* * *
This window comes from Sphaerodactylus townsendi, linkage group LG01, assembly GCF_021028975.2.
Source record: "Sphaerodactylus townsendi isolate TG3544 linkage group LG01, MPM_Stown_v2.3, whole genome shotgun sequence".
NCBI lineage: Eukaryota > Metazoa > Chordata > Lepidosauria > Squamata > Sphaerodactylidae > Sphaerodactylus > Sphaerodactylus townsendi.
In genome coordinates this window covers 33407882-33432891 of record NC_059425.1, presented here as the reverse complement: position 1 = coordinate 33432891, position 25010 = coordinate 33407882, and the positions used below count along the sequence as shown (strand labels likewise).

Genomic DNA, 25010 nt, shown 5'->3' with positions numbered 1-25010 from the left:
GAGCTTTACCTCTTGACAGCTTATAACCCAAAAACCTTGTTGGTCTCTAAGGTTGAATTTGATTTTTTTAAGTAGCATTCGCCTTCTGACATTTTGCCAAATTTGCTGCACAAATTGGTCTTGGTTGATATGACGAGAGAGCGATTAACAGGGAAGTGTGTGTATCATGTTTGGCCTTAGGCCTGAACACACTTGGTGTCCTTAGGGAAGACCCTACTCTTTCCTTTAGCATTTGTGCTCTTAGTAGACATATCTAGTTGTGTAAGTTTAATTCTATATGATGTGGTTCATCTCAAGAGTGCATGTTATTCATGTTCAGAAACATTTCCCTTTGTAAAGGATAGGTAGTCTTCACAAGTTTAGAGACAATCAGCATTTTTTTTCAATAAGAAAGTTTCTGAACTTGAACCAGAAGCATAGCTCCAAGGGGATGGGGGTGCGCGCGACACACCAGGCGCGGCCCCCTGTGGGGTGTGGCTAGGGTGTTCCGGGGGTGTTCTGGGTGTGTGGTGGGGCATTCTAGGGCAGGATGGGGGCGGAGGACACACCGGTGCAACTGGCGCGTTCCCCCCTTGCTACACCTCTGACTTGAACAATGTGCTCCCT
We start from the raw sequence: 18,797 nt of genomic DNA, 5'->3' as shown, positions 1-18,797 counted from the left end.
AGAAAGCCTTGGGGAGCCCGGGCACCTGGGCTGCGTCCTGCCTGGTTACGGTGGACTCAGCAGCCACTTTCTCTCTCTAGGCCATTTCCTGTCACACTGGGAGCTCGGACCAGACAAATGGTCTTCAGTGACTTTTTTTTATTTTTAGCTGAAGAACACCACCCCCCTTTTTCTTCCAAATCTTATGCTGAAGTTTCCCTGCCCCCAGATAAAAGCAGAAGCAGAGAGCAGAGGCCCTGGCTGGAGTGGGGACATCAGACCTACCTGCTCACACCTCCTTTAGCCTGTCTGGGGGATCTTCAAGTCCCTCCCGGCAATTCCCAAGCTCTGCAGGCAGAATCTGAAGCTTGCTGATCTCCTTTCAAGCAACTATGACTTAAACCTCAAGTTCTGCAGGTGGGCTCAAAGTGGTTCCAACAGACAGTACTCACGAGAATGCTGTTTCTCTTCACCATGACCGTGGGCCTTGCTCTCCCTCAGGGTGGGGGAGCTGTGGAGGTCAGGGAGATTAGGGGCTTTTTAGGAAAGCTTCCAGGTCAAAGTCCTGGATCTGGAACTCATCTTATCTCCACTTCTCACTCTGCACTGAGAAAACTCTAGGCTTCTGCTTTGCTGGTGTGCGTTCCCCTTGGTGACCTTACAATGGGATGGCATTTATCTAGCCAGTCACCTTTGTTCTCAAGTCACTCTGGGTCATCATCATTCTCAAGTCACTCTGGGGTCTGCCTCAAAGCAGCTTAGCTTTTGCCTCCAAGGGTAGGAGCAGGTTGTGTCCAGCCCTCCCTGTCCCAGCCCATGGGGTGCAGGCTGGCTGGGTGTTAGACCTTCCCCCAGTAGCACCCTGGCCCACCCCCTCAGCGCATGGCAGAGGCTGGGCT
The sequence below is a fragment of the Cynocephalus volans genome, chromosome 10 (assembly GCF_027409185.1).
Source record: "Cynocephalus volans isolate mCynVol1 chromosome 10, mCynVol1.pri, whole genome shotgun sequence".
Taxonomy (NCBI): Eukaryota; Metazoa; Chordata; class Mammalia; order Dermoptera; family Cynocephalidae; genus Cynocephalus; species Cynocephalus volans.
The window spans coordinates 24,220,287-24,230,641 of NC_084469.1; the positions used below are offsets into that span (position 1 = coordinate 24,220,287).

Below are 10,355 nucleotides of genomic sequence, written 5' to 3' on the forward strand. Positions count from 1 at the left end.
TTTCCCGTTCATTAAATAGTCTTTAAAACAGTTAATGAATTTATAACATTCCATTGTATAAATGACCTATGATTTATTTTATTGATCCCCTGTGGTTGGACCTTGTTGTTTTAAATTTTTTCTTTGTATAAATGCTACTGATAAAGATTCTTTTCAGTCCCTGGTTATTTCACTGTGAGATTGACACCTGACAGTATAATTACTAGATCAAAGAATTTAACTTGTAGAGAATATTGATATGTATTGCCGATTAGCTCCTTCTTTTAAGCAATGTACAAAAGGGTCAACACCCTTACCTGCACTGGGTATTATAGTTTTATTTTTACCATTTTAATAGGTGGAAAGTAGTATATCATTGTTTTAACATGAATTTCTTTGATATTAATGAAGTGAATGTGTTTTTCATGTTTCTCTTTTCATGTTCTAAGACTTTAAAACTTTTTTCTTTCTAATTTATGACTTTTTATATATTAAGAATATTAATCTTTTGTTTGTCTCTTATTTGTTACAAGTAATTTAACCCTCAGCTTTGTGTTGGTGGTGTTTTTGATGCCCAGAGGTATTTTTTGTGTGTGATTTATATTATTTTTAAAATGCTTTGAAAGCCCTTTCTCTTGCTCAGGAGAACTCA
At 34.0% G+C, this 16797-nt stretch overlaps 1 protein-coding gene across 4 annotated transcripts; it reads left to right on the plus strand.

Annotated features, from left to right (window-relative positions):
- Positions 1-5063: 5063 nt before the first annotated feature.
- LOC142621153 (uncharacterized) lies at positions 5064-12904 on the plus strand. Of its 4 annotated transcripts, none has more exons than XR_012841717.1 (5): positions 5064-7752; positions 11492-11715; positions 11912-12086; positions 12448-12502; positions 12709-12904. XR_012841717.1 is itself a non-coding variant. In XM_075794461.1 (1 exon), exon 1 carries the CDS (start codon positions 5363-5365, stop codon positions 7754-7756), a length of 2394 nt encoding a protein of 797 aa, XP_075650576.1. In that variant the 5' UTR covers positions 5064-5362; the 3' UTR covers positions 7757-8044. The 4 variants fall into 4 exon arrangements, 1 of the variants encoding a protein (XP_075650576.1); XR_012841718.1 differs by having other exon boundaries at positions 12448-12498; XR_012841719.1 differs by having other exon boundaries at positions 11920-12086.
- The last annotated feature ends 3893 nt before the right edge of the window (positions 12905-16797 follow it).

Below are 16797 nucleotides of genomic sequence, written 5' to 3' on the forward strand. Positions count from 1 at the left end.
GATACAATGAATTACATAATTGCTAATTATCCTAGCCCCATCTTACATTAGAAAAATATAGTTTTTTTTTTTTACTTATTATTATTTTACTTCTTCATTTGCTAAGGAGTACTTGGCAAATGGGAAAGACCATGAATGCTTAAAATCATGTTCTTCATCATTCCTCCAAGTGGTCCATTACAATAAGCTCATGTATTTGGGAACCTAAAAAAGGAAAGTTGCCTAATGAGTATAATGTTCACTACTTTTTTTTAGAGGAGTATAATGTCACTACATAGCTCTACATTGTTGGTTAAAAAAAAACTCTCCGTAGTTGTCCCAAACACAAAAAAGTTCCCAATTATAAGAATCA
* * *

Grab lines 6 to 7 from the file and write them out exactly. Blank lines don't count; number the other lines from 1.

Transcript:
GAGCTTTACCTCTTGACAGCTTATAACCCAAAAACCTTGTTGGTCTCTAAGGTTGAATTTGATTTTTTTAAGTAGCATTCGCCTTCTGACATTTTGCCAAATTTGCTGCACAAATTGGTCTTGGTTGATATGACGAGAGAGCGATTAACAGGGAAGTGTGTGTATCATGTTTGGCCTTAGGCCTGAACACACTTGGTGTCCTTAGGGAAGACCCTACTCTTTCCTTTAGCATTTGTGCTCTTAGTAGACATATCTAGTTGTGTAAGTTTAATTCTATATGATGTGGTTCATCTCAAGAGTGCATGTTATTCATGTTCAGAAACATTTCCCTTTGTAAAGGATAGGTAGTCTTCACAAGTTTAGAGACAATCAGCATTTTTTTTCAATAAGAAAGTTTCTGAACTTGAACCAGAAGCATAGCTCCAAGGGGATGGGGGTGCGCGCGACACACCAGGCGCGGCCCCCTGTGGGGTGTGGCTAGGGTGTTCCGGGGGTGTTCTGGGTGTGTGGTGGGGCATTCTAGGGCAGGATGGGGGCGGAGGACACACCGGTGCAACTGGCGCGTTCCCCCCTTGCTACACCTCTGACTTGAACAATGTGCTCCCT
We start from the raw sequence: 18,797 nt of genomic DNA, 5'->3' as shown, positions 1-18,797 counted from the left end.